For now, listeners were treated to the London premiere (and only the second performance)   of the ‘Carpatica’ Symphony by Calin Huma (b 1965), the Romanian entrepreneur who has been based in Hampshire these past two decades. Huma has professed himself an avowed neo-Romantic in terms of aesthetic, and the present piece looks back beyond Enescu to the Romantic nationalism of Eduard Caudella (1841-1924) while evincing the melodic directness of more recent figures as Nicolae Kirculescu (1903-85), whose Moment Muzical (or at least its main theme) was well known to Romanian listeners in the 1960s and ‘70s. Huma’s work shared something of its unabashed nostalgia, yet whether the three movements of this half-hour piece amounted to anything which approaches a cohesive conception is open to doubt.

That it failed to do so was hardly the fault of the PCO, whose strings played with lustre, or of Petrie – who directed with sure conviction of where this rhapsodic music ought to be headed. Not that this prevented the lengthy first movement from losing focus before its final climax, while its successor – more a slow intermezzo than a slow movement – would have benefitted from a more flowing tempo. The finale brought a welcome degree of energy, its main theme capping the whole with a decisiveness in which the ends came closest to justifying the means.

A section from Petrie’s own Fantasia on Christmas Carols made for a winsome and appealing encore. More Romanian music from this source would be most welcome: the 90th birthday of Pascal Bentoiu, doyen of post-war composers, in April 2017 provides just such an opportunity.

You can listen to more music from the Philharmonic Chamber Orchestra of London on their website

Finding the Romanian soul

Finding the soul of Romania – Patricia Kopatchinskaja and Polina Leschenko play Enescu’s remarkable third sonata with music by Mozart

Patricia Kopatchinskaja (violin) and Polina Leschenko (piano) – Wigmore Hall, live on BBC Radio 3, 12 January 2015

Listening link (opens in a new window):

on the iPlayer until 14 February

For non-UK listeners, this Spotify playlist is available:

What’s the music?

Mozart – Sonata for Violin and Piano in B flat (1784, 20 minutes)

Georges Enescu – Violin Sonata no.3, ‘dans le caractère populaire roumain’ (‘in Romanian Folk Style’) (1926, 25 minutes)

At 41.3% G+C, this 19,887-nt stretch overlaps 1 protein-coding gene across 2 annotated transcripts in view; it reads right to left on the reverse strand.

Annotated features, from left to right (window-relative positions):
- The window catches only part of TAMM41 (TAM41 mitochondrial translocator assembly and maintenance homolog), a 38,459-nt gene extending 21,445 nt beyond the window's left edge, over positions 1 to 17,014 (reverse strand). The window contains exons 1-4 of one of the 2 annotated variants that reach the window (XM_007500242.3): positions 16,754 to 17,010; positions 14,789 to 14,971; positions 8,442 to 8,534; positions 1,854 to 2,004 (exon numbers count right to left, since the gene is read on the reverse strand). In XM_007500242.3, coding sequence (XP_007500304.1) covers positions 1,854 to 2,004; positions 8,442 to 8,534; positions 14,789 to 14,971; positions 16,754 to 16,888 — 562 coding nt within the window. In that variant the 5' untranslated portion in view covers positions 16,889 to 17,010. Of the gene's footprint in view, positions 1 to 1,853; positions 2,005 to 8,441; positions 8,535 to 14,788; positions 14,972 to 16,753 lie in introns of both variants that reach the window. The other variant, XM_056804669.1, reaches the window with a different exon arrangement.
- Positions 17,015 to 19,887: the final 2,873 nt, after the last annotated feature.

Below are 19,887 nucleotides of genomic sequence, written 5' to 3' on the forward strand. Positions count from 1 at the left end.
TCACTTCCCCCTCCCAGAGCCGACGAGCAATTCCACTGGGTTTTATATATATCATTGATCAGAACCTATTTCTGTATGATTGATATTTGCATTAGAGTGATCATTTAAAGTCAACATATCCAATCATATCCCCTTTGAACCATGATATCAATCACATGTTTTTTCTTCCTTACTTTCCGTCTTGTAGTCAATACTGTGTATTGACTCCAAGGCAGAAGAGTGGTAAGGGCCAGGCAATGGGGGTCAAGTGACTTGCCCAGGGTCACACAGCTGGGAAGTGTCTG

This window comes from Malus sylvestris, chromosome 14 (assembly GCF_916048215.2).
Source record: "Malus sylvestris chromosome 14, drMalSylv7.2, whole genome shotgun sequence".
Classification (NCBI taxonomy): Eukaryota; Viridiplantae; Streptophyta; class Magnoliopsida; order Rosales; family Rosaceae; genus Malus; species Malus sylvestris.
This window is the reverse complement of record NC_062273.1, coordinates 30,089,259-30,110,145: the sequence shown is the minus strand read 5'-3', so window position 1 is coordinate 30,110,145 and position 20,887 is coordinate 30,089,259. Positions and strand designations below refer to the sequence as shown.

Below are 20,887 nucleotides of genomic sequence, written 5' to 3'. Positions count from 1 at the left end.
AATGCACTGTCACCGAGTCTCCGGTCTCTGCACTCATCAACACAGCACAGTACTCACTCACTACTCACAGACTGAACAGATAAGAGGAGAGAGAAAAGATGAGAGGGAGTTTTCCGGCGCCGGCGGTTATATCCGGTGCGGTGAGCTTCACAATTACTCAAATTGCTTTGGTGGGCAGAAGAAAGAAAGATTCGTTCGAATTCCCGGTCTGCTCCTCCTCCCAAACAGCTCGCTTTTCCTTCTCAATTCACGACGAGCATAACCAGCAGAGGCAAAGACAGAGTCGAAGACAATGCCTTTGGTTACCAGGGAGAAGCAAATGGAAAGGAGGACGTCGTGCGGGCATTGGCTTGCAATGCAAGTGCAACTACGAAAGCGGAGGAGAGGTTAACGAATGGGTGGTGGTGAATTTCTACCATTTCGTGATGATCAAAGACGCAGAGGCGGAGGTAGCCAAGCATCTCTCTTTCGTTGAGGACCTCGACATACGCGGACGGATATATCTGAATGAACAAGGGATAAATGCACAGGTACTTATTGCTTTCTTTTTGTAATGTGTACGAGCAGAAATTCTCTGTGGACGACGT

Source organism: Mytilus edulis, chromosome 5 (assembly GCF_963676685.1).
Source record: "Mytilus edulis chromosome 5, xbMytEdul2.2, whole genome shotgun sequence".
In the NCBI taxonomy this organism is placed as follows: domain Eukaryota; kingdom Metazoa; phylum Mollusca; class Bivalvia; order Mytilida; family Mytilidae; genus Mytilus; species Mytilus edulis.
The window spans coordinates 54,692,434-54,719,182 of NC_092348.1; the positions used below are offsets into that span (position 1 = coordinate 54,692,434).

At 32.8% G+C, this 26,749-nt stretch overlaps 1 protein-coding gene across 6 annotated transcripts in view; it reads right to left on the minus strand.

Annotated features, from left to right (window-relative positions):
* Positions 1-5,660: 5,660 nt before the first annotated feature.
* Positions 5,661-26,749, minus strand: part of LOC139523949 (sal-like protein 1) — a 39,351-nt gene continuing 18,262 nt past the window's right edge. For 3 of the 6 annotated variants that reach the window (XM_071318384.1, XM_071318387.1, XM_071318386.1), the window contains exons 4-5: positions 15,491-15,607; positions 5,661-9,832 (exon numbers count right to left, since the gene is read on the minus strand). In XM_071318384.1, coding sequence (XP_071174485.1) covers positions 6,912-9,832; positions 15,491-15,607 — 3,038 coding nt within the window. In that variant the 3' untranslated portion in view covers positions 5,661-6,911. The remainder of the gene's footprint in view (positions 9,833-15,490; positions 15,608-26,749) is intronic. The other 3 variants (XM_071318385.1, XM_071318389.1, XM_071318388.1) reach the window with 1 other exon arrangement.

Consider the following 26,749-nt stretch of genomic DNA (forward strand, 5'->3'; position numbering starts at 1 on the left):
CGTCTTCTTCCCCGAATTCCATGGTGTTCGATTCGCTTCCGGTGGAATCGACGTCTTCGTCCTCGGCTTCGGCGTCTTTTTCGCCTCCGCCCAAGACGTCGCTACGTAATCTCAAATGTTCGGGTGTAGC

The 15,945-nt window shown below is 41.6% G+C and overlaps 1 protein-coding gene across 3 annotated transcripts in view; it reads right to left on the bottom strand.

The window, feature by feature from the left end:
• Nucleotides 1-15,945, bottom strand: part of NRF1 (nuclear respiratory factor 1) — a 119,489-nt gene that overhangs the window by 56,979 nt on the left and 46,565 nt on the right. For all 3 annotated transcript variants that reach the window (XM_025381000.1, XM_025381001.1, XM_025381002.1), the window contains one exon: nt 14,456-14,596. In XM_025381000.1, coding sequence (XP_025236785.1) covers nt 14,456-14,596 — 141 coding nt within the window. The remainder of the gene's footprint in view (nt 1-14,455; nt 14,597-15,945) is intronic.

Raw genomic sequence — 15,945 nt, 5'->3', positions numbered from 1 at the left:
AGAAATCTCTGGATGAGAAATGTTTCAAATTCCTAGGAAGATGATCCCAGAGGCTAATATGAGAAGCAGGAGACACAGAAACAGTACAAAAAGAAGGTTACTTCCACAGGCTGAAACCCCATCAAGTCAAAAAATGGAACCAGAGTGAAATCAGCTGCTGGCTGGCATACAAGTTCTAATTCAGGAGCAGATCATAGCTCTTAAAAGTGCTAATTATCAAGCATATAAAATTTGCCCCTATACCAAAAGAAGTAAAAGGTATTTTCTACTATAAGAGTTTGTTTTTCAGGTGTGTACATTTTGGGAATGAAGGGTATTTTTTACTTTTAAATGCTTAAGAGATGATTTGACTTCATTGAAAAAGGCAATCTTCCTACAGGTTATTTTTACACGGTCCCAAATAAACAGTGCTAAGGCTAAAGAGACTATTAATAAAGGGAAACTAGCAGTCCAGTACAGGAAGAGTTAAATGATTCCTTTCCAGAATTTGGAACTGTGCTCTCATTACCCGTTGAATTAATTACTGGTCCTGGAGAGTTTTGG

What about the music?

Mozart wrote a mass of sonatas for piano and violin. The order of instruments is significant, because whereas now we tend to be used to the piano playing second fiddle – as it were! – to the violin, Mozart wrote for them the other way around. For this piece, the tale is that he didn’t even have a piano part ready for the first performance in Vienna, so had to make one up on the spot!

Just a week after our encounter with the remarkable Solo Cello Sonata of Hungarian composer Zoltán Kodály, we experience an equivalent outpouring of national passion from his contemporary, the Romanian composer Georges Enescu. A formidable violinist as well as a conductor, Enescu wrote what is regarded as one of the most difficult pieces for the instrument in 1926, looking to explore the soul of his country’s music. He does so in music of an incredibly direct nature, treating the violin as a voice at times.

Performance verdict

The Mozart proves to be a delicate palette cleanser for the main course, where the two performers feel a lot more at home in a meaty and often stormy account of Enescu’s masterpiece. It may need several listens but this is a forward thinking piece of work that brings out some extraordinary colours from Kopatchinskaya’s violin. Leschenko is no slouch either! A red hot performance.

What should I listen out for?

Listen especially for these bits:


01:28 – the start of the piece. A polite musical language, calm and unaffecting. Kopatchinskaja uses very little vibrato here.

02:47 – Mozart moves from the slow section (marked by the Italian term Largo) to the fast (‘Allegro’). The music becomes more nimble

08:02 – The start of quite a lengthy but serene slow movement, with violin and piano imitating each other’s musical phrases.

14:42 – The beginning of the third movement, a sprightly number – where Kopatchinskaja’s outbursts suggest a bit of impatience!


22:22 – the mysterious and almost otherworldly start of the Enescu

26:40 – the sort of broad, highly expressive melody in which the Romanian composer specialises, with animated backing on the piano.

31:30 – Enescu employs harmonics on the violin to get a really unusual, glassy sound quality, the start of a passage with a kaleidoscope of colours that reaches its peak at 34:39 with some weird and wonderful squeaks from the instrument – before 35:30 features some incredibly robust double stopping (more than one note at once on the violin) and runs on the piano from Leschenko

40:00 – A strong set of quotations from Romanian sources, with brilliant ensemble from the two players.

43:00 – Vigorous plucking to add a percussive element to the music

47:00 – the lead up to the powerful end


The duo gave two encores to the performance:

Cage – Etude for Violin and Piano (from 49:23 to 53:03)

Fritz Kreisler – Syncopation for Violin and Piano (from 54:12 to 56:22)

Want to hear more?

Mozart – one of the great master’s five violin concertos, which provides a good number of tunes (K216)

Enescu – further explorations of his country’s heritage in the Romanian Rhapsody no.1